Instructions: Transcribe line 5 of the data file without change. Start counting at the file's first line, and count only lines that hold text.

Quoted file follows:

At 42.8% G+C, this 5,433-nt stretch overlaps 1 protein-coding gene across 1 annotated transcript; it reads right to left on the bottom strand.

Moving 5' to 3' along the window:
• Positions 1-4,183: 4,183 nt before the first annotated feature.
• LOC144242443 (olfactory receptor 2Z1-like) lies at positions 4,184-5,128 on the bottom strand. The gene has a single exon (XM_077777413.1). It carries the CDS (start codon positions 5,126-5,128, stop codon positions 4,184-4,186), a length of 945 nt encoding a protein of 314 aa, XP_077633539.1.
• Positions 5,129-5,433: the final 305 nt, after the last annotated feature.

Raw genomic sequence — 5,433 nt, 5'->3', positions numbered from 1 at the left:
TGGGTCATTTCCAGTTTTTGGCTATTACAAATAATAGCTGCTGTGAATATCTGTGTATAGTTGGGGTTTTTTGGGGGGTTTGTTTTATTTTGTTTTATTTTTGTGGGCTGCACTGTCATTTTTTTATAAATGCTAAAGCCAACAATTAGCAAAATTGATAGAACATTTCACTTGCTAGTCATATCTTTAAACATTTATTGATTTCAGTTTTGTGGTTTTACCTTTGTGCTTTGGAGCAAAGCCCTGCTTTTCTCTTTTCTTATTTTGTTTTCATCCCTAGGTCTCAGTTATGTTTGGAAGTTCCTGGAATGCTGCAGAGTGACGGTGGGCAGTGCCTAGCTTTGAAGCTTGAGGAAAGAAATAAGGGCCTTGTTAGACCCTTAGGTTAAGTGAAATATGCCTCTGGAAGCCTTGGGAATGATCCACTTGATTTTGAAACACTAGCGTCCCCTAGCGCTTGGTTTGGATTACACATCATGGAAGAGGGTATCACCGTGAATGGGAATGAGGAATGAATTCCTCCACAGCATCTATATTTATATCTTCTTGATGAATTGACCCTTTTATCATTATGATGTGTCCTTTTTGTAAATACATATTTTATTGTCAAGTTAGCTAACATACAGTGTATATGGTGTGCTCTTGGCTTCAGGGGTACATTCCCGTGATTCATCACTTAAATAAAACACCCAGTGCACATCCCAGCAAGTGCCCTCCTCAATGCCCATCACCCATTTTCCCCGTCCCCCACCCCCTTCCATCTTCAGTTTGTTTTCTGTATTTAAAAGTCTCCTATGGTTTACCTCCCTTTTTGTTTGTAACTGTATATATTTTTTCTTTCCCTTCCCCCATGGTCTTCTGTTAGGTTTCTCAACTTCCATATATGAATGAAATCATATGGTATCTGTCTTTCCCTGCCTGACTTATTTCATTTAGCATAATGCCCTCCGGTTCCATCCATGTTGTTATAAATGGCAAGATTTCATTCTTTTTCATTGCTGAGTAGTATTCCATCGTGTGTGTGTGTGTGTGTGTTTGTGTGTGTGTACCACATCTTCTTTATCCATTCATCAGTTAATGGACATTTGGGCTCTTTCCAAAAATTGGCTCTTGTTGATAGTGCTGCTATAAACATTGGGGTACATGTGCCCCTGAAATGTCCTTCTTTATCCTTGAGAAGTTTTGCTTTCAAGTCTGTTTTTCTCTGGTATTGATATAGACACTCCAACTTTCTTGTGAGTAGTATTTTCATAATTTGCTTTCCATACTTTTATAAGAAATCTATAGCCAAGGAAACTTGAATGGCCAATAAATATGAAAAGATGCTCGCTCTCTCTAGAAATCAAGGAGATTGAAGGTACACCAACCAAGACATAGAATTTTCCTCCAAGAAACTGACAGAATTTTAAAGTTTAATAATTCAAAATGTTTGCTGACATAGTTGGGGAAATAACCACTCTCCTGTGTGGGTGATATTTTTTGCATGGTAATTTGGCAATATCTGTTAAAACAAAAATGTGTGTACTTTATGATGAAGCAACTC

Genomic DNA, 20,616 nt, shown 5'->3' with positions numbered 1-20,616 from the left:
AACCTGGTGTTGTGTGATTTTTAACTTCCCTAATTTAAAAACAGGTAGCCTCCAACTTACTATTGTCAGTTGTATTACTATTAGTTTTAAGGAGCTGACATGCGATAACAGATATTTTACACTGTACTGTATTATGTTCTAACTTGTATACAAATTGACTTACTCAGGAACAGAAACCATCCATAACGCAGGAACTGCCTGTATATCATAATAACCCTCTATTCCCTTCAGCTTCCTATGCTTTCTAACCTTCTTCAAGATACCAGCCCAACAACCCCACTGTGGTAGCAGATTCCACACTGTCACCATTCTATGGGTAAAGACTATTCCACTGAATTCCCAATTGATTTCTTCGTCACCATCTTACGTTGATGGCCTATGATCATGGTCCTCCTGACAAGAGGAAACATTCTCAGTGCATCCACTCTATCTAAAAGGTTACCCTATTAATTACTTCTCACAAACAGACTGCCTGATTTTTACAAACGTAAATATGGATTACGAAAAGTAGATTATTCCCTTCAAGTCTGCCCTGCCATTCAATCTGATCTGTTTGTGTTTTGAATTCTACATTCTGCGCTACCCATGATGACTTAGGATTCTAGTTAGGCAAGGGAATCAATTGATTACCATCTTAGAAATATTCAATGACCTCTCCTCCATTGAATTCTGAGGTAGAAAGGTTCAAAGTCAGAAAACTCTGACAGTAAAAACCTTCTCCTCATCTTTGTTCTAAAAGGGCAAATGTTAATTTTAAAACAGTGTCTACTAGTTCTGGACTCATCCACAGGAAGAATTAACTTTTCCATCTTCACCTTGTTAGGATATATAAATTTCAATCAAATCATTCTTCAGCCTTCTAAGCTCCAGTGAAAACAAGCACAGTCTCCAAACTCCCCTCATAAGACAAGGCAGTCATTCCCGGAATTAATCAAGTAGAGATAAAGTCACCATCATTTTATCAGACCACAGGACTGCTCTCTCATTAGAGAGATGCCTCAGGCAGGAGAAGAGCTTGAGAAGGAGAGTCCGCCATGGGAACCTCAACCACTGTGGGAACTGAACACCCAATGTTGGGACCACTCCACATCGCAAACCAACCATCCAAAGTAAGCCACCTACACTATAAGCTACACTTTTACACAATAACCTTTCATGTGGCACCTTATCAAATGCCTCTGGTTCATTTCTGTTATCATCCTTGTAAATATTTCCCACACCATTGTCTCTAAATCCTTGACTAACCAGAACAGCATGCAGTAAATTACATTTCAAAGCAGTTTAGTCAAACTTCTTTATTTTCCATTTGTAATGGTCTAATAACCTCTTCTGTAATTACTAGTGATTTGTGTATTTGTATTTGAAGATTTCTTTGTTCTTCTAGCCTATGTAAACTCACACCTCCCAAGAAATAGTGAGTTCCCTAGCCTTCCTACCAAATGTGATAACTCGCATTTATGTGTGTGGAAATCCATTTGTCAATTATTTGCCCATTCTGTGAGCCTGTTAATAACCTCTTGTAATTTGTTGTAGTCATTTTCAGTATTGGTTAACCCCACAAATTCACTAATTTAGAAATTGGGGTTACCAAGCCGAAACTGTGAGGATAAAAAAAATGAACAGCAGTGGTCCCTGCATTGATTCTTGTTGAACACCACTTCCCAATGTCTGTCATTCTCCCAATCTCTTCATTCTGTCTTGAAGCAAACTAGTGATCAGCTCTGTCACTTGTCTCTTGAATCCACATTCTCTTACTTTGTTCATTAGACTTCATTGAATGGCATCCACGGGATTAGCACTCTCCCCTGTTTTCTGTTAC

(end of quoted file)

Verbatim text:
• Positions 5,129-5,433: the final 305 nt, after the last annotated feature.